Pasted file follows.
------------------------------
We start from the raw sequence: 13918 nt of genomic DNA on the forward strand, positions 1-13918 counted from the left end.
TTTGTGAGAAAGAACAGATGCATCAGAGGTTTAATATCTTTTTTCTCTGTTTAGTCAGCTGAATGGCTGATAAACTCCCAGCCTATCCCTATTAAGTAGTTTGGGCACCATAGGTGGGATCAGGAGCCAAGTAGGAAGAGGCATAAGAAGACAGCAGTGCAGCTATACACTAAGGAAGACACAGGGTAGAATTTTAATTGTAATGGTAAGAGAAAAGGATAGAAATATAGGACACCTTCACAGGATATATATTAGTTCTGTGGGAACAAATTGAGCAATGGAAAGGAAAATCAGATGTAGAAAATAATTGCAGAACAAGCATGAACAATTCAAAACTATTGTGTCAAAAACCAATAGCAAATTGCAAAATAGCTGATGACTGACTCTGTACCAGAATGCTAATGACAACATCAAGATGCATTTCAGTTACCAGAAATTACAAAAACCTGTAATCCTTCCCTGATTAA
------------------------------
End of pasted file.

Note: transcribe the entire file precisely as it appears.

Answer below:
We start from the raw sequence: 13918 nt of genomic DNA on the forward strand, positions 1-13918 counted from the left end.
TTTGTGAGAAAGAACAGATGCATCAGAGGTTTAATATCTTTTTTCTCTGTTTAGTCAGCTGAATGGCTGATAAACTCCCAGCCTATCCCTATTAAGTAGTTTGGGCACCATAGGTGGGATCAGGAGCCAAGTAGGAAGAGGCATAAGAAGACAGCAGTGCAGCTATACACTAAGGAAGACACAGGGTAGAATTTTAATTGTAATGGTAAGAGAAAAGGATAGAAATATAGGACACCTTCACAGGATATATATTAGTTCTGTGGGAACAAATTGAGCAATGGAAAGGAAAATCAGATGTAGAAAATAATTGCAGAACAAGCATGAACAATTCAAAACTATTGTGTCAAAAACCAATAGCAAATTGCAAAATAGCTGATGACTGACTCTGTACCAGAATGCTAATGACAACATCAAGATGCATTTCAGTTACCAGAAATTACAAAAACCTGTAATCCTTCCCTGATTAA